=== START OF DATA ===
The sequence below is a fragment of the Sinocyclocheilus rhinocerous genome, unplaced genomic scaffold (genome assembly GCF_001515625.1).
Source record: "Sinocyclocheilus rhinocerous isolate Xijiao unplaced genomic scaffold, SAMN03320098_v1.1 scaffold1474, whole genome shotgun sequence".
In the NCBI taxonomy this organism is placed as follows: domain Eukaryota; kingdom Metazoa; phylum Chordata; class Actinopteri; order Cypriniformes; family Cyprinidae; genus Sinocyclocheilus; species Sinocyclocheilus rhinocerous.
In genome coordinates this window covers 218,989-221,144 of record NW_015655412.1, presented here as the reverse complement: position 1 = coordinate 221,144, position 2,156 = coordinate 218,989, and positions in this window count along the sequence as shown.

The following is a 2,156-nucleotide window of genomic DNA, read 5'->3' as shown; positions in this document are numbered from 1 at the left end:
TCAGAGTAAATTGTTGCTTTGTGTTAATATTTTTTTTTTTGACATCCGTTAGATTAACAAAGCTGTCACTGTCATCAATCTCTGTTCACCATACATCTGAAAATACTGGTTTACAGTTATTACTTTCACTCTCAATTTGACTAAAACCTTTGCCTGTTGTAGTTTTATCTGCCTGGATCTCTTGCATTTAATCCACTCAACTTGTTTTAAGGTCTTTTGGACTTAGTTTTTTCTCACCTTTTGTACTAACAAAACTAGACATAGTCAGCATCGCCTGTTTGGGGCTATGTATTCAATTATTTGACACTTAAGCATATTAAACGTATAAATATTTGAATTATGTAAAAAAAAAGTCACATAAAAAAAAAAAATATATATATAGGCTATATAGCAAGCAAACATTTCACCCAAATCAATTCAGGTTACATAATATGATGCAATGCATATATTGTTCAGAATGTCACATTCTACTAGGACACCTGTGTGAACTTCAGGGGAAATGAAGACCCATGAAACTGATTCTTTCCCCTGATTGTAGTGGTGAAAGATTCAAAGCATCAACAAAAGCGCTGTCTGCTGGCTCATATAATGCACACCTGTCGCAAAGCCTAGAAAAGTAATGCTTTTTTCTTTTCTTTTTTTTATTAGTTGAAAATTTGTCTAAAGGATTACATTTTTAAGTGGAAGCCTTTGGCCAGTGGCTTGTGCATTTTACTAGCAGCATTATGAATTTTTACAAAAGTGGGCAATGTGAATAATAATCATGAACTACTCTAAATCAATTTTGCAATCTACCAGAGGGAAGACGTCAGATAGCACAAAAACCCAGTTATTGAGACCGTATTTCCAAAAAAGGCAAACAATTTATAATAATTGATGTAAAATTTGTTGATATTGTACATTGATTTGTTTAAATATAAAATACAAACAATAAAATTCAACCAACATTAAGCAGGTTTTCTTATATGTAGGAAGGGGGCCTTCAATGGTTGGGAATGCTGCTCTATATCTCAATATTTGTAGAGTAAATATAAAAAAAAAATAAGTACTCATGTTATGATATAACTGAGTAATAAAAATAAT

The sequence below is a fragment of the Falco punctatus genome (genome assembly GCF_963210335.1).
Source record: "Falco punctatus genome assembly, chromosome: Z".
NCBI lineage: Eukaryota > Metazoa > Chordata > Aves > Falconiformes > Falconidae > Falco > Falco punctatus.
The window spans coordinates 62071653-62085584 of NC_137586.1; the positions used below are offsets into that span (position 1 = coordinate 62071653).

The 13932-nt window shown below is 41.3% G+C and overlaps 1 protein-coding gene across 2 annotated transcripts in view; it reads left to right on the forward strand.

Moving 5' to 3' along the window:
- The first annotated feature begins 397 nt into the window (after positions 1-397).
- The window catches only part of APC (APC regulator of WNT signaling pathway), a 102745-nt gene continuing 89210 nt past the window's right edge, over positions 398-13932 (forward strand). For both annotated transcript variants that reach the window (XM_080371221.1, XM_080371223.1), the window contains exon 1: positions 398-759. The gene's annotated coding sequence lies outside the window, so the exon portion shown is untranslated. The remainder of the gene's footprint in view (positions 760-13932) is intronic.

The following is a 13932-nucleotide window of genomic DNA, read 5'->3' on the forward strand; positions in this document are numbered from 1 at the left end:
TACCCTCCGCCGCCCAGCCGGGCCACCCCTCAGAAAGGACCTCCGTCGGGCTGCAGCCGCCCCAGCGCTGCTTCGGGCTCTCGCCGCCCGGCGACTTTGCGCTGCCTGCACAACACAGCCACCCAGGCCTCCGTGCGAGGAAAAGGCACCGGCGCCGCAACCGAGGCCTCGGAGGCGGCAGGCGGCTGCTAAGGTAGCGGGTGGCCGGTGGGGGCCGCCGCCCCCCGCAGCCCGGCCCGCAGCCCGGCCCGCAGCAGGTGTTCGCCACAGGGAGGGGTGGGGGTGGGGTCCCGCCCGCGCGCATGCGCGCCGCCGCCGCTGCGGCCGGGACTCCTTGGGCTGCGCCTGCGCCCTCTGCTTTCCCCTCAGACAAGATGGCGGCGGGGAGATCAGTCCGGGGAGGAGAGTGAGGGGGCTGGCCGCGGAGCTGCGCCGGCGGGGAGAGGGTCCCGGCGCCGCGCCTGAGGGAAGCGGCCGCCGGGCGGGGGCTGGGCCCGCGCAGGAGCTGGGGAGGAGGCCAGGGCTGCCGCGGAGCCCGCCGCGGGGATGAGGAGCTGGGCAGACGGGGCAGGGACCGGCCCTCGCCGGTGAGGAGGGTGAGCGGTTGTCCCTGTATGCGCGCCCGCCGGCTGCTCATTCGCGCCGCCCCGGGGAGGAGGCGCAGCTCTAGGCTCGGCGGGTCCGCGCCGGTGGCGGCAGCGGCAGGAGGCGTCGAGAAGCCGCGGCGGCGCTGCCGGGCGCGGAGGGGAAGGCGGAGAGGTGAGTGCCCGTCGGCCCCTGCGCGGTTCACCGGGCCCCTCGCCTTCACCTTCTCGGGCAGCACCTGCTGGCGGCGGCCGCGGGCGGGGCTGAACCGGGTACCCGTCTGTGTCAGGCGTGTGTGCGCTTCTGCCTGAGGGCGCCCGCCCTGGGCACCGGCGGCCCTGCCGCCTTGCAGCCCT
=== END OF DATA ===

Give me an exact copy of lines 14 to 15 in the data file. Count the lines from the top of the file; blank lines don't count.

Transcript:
- The window catches only part of APC (APC regulator of WNT signaling pathway), a 102745-nt gene continuing 89210 nt past the window's right edge, over positions 398-13932 (forward strand). For both annotated transcript variants that reach the window (XM_080371221.1, XM_080371223.1), the window contains exon 1: positions 398-759. The gene's annotated coding sequence lies outside the window, so the exon portion shown is untranslated. The remainder of the gene's footprint in view (positions 760-13932) is intronic.

The following is a 13932-nucleotide window of genomic DNA, read 5'->3' on the forward strand; positions in this document are numbered from 1 at the left end: